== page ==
For me as a boy growing up in rural Ontario, Canada in the 1950s, “multiculturalism” was not a familiar concept. Although I started reading the National Geographic Magazine regularly in 1952 and was therefore aware that other cultures existed, my blinkered version of social reality was almost exclusively comprised of melanin-deficient, English-speaking Protestants. And, although one-quarter Roman Catholic myself, even Catholics were a local oddity. As for others, they were not exotic, merely absent. For example, there was not a single student of even marginally direct African heritage in my high school until I was in my senior year and I met no one of the Jewish (never mind Hindu or Muslim) faith until I enrolled in an urban university. No doubt, from whatever national, religious or “racial” perspective, there were and are plenty of people like me who did not encounter or, in the alternative, find themselves defined as the “other” until relatively late in life.
One consequence of this isolation was that the need to overly identify with religion (or any other social category except, perhaps, gender) was not present. After all, almost everyone was, on most matters, part of a homogenous culture. Perhaps counterintuitively, this made it easier, upon abandoning my own religion at a fairly early age, to regard other people’s faiths with relative equanimity unless, of course, they made a futile attempt to convert me.
As such, I was something of an unwitting child of the European Enlightenment for whom religious debates seemed rather quaint. I was an optimist then. I imagined that religion would soon be discarded by my society and that it would, in time, also be jettisoned by all but the most recalcitrant and remote among the others. In the presence of the faithful (irrespective of the faith) I didn’t push the matter and, in fact, found some of the enduring architecture, music and rituals of some religions to be aesthetically pleasing. I hope I won’t sound excessively condescending when I say that they often seemed to me to be akin to exquisite antiques of lasting beauty, regardless of the beliefs and cultural practices that inspired them. At best, I regarded the doctrines they embodied to be obsolete (the occasionally charming leftovers of a more primitive era which would soon become items of mainly anthropological interest―like flints and pottery. At worst, I saw them as reminders of past bigotries and brutalities which would surely not last long in the (post)modern world. I was quite wrong.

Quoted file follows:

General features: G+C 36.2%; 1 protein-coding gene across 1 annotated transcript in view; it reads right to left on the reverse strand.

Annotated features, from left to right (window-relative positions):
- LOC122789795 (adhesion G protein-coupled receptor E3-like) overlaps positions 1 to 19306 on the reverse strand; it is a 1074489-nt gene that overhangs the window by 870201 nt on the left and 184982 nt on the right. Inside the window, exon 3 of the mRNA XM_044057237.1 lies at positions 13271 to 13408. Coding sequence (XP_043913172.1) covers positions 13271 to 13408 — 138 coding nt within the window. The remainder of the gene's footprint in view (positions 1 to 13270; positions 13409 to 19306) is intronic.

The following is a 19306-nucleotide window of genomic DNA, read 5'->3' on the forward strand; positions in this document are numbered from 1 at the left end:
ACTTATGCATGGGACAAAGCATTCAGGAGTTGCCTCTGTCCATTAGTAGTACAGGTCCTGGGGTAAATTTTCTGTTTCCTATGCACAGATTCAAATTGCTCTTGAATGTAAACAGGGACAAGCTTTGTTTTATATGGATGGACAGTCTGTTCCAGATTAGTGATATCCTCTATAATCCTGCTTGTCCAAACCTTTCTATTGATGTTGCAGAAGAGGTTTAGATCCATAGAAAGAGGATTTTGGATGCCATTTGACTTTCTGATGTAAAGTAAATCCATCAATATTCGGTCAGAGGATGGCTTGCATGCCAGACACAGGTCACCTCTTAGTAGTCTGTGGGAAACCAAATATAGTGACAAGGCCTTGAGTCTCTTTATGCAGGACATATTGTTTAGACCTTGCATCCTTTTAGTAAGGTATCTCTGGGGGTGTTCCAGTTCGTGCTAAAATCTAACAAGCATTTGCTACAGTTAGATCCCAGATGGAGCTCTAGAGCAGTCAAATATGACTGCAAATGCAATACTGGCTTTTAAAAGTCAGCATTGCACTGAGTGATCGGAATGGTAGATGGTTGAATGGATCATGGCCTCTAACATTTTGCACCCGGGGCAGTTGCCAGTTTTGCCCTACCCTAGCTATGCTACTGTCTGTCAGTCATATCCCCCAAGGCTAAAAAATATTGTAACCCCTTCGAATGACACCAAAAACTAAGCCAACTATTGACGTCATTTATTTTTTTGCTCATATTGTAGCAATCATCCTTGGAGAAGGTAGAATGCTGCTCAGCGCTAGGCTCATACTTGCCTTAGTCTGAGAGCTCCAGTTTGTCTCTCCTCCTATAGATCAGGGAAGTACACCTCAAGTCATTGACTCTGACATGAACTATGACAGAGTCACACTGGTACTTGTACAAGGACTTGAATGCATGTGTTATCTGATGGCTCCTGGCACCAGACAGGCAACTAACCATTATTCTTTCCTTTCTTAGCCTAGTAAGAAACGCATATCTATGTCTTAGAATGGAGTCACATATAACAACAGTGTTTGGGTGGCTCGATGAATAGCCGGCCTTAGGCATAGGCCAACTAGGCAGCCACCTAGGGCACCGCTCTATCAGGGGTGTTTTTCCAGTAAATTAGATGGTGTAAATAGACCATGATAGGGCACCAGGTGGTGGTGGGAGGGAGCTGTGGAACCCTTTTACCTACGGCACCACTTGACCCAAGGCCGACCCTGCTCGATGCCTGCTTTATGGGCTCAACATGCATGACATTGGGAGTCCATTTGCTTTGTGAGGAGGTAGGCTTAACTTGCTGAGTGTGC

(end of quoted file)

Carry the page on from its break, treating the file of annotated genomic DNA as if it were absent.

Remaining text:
The city in which I now live prides itself on its dubious virtue of “tolerance” and boasts of having more than one hundred languages spoken on its streets. Its occasionally comic boosterism, I must admit, isn’t always as absurd as it may seem. There are problems of ethnic and “racial” antagonisms but, no matter that there may be seething resentments just beneath a veneer of politeness, the worst examples of “intolerance” remain relatively mild and properly explained in terms of economic factors (poverty, youth unemployment) rather than overt clashes of cultures. No doubt, there are ample examples of law enforcement authorities engaging in “racial profiling” and ethnically exclusive juvenile gangs on some street corners; but, again, it could be much worse. On the other hand, the arrival of immigrants has, if nothing else, altered the cuisine so that red meat and overcooked root vegetables no longer define the domestic diet.
Elsewhere, from Baghdad to Belfast, from Sri Lanka to Syria and from the former Soviet Socialist Republic of Georgia to the American state of Georgia, there are more visible societal schisms, confrontations and clashes. Over the past century and more there have been far too many instances of hostilities and atrocities up to and including genocide to enumerate. Sometimes the divisions have tribal and sometimes national. Sometimes they have involved the extermination of aboriginal peoples to make way for colonials. Sometimes they are promoted or at least explained and sometimes justified as matters of political ideology or religion.
This was not the way it was supposed to be. From the aforementioned European Enlightenment through the various bourgeois revolutions―especially the American (1776) and the French (1789)―and up to the far-famed United Nations’ Universal Declaration of Human Rights in 1948, the “whiggish” history of “progress” certainly had ups, downs, reverses and side-steps. Nonetheless, despite the brutalities of twentieth-century totalitarianisms, there were sufficient grounds for imagining that some problems could and would be overcome. A combination of political democracy, free market economies, technological innovation, literacy and emerging educational institutions all combined to support the faith that humanity might be on the right road after all.
Today, such faith may seem naïve if not delusional. The threat of ecocatastrophes, increasing economic inequities, religious conflicts and systemic restrictions on civil rights even in the most advanced democracies can easily overwhelm and drive otherwise competent citizens into the literal idiocy of private life seeking escape from the depressing and occasionally horrific events relentlessly brought to them on as many “platforms” as our IT geniuses can invent and market.